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Henri IV - An unfinished reign

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Muse honorons de ta chanson

Claude Le Jeune

Source : ‘Claude Le Jeune: Muze honorons l’illustre & grand Henry’; Les Pages & les Chantres du Centre de Musique Baroque de Versailles; dir. Olivier Schneebeli; Alpha ‘Ut pictura musica’ 032 (2002).


As for the lion's share of important events, the chroniclers of the era do not mention what music was sung for the coronation of Henri IV. The best we can do, based on a few surviving pieces of information, is to make hypotheses about what music might have been associated – if not with the event itself – with this type of celebration. This is the case of a work by the composer Claude Le Jeune, the text of which (by either Agrippa d’Aubigné or Odet de La Noue) fits the circumstances perfectly. Published in the same year as the coronation, this short piece for six voices in rhymed vers mesurés à l’antique may correspond to the "Vive le Roy" that was sung "in music" at Chartres on 27 February 1594 during the coronation ceremony, according to l’Offrande. Whether or not this is the case, the date of the initial publication of this piece and of its text – which sings the praises of a peaceable prince who is a defender of the arts, and expresses the hope for an heir – clearly point to a link with the accession of Henri IV to the throne.


Claude Le Jeune

(ca. 1530–1600)

"Claudin" Le Jeune was born in Valenciennes. Sometime prior to 1564 he settled in Paris, where he quickly attracted the patronage of several Protestant seigneurs, including François de La Noue and Charles de Téligny (son-in-law of the admiral de Coligny). Later, starting in the 1570s, he received the support of Henri de La Tour d’Auvergne, vicomte de Turenne and future duc de Bouillon.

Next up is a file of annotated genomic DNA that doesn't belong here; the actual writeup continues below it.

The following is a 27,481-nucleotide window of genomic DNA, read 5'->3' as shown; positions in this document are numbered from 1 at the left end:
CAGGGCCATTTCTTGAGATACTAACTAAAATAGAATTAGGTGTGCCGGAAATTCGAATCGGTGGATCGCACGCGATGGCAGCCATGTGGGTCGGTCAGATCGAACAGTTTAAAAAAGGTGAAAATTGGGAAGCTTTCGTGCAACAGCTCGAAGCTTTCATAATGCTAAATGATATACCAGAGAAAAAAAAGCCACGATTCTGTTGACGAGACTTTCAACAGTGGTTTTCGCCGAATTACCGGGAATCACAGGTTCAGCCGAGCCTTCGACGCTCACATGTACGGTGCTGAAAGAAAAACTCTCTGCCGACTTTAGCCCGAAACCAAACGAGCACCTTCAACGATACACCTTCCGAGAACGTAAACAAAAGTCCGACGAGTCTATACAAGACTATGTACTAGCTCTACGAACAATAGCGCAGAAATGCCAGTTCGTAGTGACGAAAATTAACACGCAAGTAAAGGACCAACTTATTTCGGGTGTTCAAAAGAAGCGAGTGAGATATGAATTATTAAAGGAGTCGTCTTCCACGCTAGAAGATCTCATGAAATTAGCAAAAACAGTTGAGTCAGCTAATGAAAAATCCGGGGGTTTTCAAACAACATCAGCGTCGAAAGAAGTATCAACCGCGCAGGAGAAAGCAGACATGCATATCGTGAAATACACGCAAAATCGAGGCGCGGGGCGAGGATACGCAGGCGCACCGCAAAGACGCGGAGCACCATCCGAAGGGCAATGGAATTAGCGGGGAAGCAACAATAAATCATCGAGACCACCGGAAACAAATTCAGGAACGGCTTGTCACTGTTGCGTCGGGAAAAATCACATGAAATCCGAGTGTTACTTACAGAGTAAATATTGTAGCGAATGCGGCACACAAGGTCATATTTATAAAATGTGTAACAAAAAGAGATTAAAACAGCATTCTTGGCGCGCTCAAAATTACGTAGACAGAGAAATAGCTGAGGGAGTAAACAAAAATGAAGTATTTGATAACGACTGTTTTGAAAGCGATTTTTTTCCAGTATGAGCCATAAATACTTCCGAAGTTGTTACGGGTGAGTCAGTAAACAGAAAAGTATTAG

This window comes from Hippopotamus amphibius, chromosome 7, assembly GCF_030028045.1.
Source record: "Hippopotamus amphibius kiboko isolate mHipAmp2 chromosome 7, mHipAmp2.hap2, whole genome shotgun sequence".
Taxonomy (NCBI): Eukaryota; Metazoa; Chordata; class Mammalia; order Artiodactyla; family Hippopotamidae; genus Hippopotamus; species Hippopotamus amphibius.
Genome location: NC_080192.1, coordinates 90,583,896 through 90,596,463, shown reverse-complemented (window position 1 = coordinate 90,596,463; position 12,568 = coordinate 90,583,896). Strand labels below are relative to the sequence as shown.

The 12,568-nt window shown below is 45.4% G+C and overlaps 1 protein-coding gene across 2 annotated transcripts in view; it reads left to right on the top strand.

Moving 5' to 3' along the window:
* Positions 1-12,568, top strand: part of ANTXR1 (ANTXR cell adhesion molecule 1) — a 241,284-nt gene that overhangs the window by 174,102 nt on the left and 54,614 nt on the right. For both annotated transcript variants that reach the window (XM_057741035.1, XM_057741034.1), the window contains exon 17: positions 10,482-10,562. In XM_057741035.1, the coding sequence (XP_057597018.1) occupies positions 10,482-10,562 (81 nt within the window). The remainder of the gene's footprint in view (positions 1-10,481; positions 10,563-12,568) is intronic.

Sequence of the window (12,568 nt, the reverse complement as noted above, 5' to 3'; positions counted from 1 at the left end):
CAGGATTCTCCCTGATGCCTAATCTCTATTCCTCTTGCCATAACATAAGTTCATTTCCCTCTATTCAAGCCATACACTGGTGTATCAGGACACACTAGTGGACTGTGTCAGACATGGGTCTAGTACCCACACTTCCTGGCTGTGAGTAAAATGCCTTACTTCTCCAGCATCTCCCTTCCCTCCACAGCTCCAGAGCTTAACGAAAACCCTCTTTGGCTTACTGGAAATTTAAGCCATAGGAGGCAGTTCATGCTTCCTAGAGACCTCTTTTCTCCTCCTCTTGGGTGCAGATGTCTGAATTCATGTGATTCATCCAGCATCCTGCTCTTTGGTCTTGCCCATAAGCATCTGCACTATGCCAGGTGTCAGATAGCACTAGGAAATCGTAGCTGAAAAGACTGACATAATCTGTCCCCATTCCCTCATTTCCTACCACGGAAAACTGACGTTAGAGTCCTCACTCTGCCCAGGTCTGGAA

He played an active role in the humanist project of the Académie de Musique et de Poésie, which had been founded in 1570, and was one of the principal architects of musique mesurée à l’antique, in which French words were set to ancient metric forms in order to recreate the "effects" that ancient music was reputed to produce. He barely escaped being killed in the St. Bartholomew's Day massacre on 24 August 1572, and became "maistre de la Musique" of François de Valois – brother of Charles IX, the future Henri III and of Marguerite de Valois – and remained in the duc's service until the death of François in 1584. It was likely that Le Jeune met the king of Navarre, the future Henri IV, when François de Valois and his retinue stopped at Nérac in September 1580.

In the autumn of 1581, Le Jeune's composed several vocal pieces for the Balet comique de la Royne, which was performed at the festivities organised for the marriage of the duc de Joyeuse to Marguerite de Lorraine-Vaudémont. In 1590, he fled Paris to escape persecution by the Holy League. He found refuge in La Rochelle, where he rubbed shoulders with the great Huguenot poets of the era, including Jacques de Constans, Odet de La Noue, Agrippa d’Aubigné – some of whose texts he set to music. He also frequented Nicolas Rapin who, although Catholic, had abandoned the Holy League and sided with Navarre.

As soon as he acceded to the throne of France, Henri IV made Le Jeune one of his favourite musicians, and created the post of Maître Compositeur ordinaire de la Musique de la Chambre du roi just for him. But Le Jeune had little time to benefit from the king's largesse, as he died in September 1600.

His rich and varied opus (more than 600 pieces) was published between 1552 and 1612, most of it posthumously, at his sister's behest. It consists of many songs and airs, a number of which are set in "antique" metres, a dozen Latin motets that appear at the end of the two books of Mélanges, collections of Protestant songs in both simple and florid counterpoint and in "antique" metre, one authenticated mass (Missa Ad Placitum) and one of more dubious authenticity (the so-called "Savoie manuscript") and three instrumental fantasies.

Transcription (in French)

Muze honorons de ta chanson,
L’illustre et grand Henry soulas de nos maus,
C’est luy qui seul nou’ donne en la saizon,
Le dous loyer de nos travaus.
Sans le guerdon l’art perit,
Muze chante celuy que tes labeurs cherit.

Chante afin qu’apres mil ans acomplis,
Son nom soit celebré, cogneu jusqu’au bout.
Comme d’un Prince qui par tout
Se fait voir le suport et secours plus exquis,
Des ouvriers mieux vétus
Des sciences et vertus.

Vive l’illustre Henry,
Long temps soit il parmy nous tous
Puisse de luy quelque heritier
Ainsi brave estre nourry
Laissant de tels jetons apres nous
Pleins d’heurs et de grandeurs
Recompense de leurs valeurs

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